PREPARATION, Opposing Counsel, and the Mediator

Preparation, preparation, and preparation. That is one of the keystones to get a positive and successful outcome. It is important to work with the client and to have them understand the mediation process will lead to “justice”.  It is important to prepare and educate the client on the claims, the deeper understanding of the issue the better, the likelihood of success, and the expected transactional costs. To do this involves a full objective and introspective evaluation of the other party´s case, it is critical to understand what you what you are up against.

When pushing for a pre-hearing submission, it is generally recommended (or required) to do it early in the process, it is critical to make a clear demand of what is wanted. However, it is equally important to set a early date for the pre-mediation submissions, and to have at least some exchanges of demands/offers. As a counsel for a surety or insurer, has to prepare a pre-mediation evaluation that is used to assess the matter and set authority limits. This is a very time-consuming process, that will also create a hard negotiating position. A seemingly common mistake made by claimants in mediation is to suppress some beneficial aspects until the actual mediation session, thus preventing the counsel from factoring those pieces into the strategy to secure authority.

The claimants should always make a very clear demand in advance and include all necessary support materials in advance of the mediation session. This will help starting off the mediation session on the right side, and furthermore it is important to avoid starting the process off the wrong foot with the opposing parties, no matter the differences in opinion. However, to provide a clear demand with all necessary support materials in advance, it is important to thorough vet the claimed damages. This includes a meaningful cost/benefit analysis. Nevertheless, the counsel will on either side will argue the liability issues rather than the damages.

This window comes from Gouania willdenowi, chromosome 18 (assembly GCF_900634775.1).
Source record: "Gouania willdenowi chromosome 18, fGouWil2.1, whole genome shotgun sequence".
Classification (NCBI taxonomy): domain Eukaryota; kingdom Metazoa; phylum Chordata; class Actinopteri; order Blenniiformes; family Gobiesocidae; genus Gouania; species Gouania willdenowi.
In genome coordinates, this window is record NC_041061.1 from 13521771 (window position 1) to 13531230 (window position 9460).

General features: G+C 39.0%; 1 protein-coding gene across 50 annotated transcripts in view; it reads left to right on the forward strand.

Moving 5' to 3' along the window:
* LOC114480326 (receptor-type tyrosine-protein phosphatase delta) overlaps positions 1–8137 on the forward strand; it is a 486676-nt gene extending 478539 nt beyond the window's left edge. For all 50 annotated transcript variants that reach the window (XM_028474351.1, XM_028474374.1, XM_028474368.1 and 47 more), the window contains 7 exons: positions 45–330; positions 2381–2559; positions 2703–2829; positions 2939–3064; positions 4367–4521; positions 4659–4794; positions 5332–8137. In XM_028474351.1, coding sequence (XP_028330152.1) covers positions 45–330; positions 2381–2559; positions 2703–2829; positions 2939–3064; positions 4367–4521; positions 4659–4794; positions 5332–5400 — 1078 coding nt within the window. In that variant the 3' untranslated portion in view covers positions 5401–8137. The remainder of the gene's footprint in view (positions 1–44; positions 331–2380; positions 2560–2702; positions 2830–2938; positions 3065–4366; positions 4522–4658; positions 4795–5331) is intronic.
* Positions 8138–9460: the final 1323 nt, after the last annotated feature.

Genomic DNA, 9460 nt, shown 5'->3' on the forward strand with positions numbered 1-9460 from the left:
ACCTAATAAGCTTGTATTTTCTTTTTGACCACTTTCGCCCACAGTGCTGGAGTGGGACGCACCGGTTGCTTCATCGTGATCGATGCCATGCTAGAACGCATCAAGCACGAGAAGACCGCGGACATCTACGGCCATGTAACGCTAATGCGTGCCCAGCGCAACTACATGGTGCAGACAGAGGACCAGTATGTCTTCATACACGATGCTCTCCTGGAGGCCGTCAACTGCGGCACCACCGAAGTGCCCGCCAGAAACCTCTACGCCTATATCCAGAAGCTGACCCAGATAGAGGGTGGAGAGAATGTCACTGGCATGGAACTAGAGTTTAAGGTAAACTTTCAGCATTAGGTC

It is always better to deal with your weaknesses, rather than to run from them. The outcome will look better if you will confront and deal with the weaknesses, that will take away the opportunity for the opposing counsel to hammer on those weaknesses. To bring it up yourself, and to work through them will generate more positive outcomes than simply just avoid them.

Effective Support Throughout the Mediation Session

As the mediation session is closing in, there are a few approaches that can be taken into consideration to avoid simple but devastating mistakes to your construction dispute. The first approach is to adopt a matter of fact tone. This includes leaving all dramatics back at the office, personal attacks, insults, or accusations, will according to research only dramatically reduce the effectiveness of communications. Furthermore, only decrease your sides chances of walking out with what you came in for.